Win more business through your website
These days the first glimpse most prospective customers have of your business is through your website. It may be that they’ve stumbled across you or it may be that they’ve heard about you through a friend. Either way, you want that first impression to be a good one.

Creating a good first impression comes down to a number of factors, but in this article I want to talk about your website’s words, its copy. I want to help you to assess whether your copy is fulfilling its primary objective: to win over prospective clients. You want your site visitors to pick up the phone and arrange a meeting.

Effective copy comes through a rock-solid understanding of your place in the market, your core strengths and your clients. I call this “foundation work”. Spending even two hours on your foundation work – before you open the laptop – will improve the efficacy of your copy and your website.

So put aside a couple of hours and let’s begin.

Step 1. Core strengths

You’re usually really good at something because you enjoy it. So what do you really enjoy? As an architect you need to be across a zillion things. You’re not doing everything brilliantly but you will excel at the parts you really enjoy. Your job here is to tease out these strengths and work out how they benefit your clients. For example, let’s say you love detailing. You love the challenge of bringing together disparate materials and surfaces. All your projects illustrate this fine resolve; the client benefits by having a home that should look and wear better. It could need less maintenance and add more value at resale.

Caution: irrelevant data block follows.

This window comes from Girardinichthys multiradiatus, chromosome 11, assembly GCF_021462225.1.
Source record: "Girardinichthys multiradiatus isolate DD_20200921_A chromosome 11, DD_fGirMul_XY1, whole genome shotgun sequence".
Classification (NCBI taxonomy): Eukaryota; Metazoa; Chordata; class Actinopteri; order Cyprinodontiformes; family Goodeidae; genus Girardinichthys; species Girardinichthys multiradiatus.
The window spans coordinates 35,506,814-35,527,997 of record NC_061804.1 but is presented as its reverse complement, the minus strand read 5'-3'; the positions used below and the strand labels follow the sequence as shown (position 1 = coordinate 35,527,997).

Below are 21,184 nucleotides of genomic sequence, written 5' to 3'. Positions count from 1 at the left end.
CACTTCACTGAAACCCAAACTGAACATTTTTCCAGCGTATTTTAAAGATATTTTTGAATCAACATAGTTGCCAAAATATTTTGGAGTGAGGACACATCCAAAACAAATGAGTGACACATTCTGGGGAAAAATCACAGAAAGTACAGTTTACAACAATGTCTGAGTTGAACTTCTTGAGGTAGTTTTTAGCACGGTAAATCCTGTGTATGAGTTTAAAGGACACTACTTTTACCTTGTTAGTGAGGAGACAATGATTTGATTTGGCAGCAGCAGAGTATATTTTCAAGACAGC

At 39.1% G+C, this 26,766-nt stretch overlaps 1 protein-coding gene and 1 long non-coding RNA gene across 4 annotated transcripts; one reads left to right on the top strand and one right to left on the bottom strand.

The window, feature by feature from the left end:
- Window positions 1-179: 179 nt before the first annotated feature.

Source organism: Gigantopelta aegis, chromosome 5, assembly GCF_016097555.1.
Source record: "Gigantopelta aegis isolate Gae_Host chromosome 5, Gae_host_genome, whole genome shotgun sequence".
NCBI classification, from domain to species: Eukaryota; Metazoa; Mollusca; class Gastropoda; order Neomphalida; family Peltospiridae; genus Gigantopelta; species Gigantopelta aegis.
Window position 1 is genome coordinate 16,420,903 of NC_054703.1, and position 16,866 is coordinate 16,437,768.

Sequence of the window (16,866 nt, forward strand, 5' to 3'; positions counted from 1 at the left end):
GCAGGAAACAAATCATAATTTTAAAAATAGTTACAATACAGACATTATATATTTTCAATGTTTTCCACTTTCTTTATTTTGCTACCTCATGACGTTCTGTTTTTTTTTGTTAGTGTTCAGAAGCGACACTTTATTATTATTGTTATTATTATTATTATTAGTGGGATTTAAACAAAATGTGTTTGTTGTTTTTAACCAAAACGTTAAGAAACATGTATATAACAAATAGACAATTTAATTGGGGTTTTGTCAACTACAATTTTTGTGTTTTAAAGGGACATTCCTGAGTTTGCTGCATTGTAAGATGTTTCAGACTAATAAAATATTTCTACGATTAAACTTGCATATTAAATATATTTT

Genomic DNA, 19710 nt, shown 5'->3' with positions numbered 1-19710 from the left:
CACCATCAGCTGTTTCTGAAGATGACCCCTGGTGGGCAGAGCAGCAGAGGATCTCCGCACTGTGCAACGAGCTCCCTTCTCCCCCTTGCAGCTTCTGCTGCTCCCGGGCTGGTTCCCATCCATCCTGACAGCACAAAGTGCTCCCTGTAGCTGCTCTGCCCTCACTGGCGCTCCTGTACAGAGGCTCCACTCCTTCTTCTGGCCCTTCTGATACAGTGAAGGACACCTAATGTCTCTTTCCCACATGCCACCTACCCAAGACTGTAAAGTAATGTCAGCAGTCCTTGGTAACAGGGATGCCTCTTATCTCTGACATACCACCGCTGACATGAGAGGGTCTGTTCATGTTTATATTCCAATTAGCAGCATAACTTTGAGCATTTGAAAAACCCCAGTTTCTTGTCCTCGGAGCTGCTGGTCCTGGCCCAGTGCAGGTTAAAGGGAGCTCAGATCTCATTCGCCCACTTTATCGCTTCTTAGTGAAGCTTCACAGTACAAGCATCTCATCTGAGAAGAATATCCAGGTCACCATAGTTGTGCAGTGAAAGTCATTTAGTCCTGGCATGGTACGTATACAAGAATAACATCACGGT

When you articulate and communicate your core strengths you attract clients who appreciate these strengths, which means you get to do more of the type of work you love.

Aim to list three to five core strengths, and how they benefit clients.

Step 2. Competitors

The purpose of this step is to assess the website copy of your five chief competitors. Do they advertise core strengths to prospective customers, and what are they? What key vocabulary are they using (or overusing)? What subject matter does their content cover?

Step 3. Clients

This section will assist you to keep clients’ needs front of mind so that you create client-centric copy. You do this by creating user profiles or customer personas, which help you to think through your clients’ “pain points”. Create up to five user profiles, and fill in these sections:

User profile (In order of priority)

  1. Profile (What type of person they are: psychographic, demographics and so on)
  2. Scenario (Why they’ve come to you and what they’re hoping to achieve)
  3. Pain points (What questions do they need answered?)

You can download a free sample template to help you do this.

Step 4. Difference

Now that you’ve got a grip on your competitors and clients, and what you’re really good at, this is the time to decide on what points of difference define your business. What makes you stand out in a crowded marketplace? You’re looking for ways to play to your strengths, and opportunities to offer something different.

These points of difference can be noted in a ‘message hierarchy’, a list of the key points, in order of importance. They will inform your business writing. For example, one of my client’s message hierarchy included ‘upfront fees’; another included ‘transparent project management’.

With this foundation work done, you can now start your copywriting with more confidence and certainly of its purpose. Good luck.

Verity Campbell specialises in copywriting for architects and other design professionals. You can learn more by visiting her website